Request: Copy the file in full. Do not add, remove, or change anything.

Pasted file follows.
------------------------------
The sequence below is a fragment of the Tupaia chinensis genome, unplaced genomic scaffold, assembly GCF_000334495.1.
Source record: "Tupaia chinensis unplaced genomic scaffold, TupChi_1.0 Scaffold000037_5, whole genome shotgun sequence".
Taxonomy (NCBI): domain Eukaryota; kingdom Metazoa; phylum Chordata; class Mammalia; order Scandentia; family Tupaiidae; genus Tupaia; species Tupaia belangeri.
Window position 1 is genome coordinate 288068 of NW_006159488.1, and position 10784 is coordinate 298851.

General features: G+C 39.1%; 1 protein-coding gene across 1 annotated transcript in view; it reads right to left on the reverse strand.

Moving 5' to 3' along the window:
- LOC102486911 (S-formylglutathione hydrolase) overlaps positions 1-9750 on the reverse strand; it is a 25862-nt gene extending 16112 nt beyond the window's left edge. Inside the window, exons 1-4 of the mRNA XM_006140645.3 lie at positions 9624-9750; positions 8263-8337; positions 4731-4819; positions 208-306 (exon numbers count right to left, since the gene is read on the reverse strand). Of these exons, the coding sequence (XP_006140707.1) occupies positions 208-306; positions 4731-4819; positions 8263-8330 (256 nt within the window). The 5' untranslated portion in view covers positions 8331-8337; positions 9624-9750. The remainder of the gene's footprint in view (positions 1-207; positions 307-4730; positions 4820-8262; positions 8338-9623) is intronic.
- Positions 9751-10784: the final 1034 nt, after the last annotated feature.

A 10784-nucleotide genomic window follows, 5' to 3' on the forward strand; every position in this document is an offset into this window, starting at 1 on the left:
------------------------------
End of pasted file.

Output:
The sequence below is a fragment of the Tupaia chinensis genome, unplaced genomic scaffold, assembly GCF_000334495.1.
Source record: "Tupaia chinensis unplaced genomic scaffold, TupChi_1.0 Scaffold000037_5, whole genome shotgun sequence".
Taxonomy (NCBI): domain Eukaryota; kingdom Metazoa; phylum Chordata; class Mammalia; order Scandentia; family Tupaiidae; genus Tupaia; species Tupaia belangeri.
Window position 1 is genome coordinate 288068 of NW_006159488.1, and position 10784 is coordinate 298851.

General features: G+C 39.1%; 1 protein-coding gene across 1 annotated transcript in view; it reads right to left on the reverse strand.

Moving 5' to 3' along the window:
- LOC102486911 (S-formylglutathione hydrolase) overlaps positions 1-9750 on the reverse strand; it is a 25862-nt gene extending 16112 nt beyond the window's left edge. Inside the window, exons 1-4 of the mRNA XM_006140645.3 lie at positions 9624-9750; positions 8263-8337; positions 4731-4819; positions 208-306 (exon numbers count right to left, since the gene is read on the reverse strand). Of these exons, the coding sequence (XP_006140707.1) occupies positions 208-306; positions 4731-4819; positions 8263-8330 (256 nt within the window). The 5' untranslated portion in view covers positions 8331-8337; positions 9624-9750. The remainder of the gene's footprint in view (positions 1-207; positions 307-4730; positions 4820-8262; positions 8338-9623) is intronic.
- Positions 9751-10784: the final 1034 nt, after the last annotated feature.

A 10784-nucleotide genomic window follows, 5' to 3' on the forward strand; every position in this document is an offset into this window, starting at 1 on the left: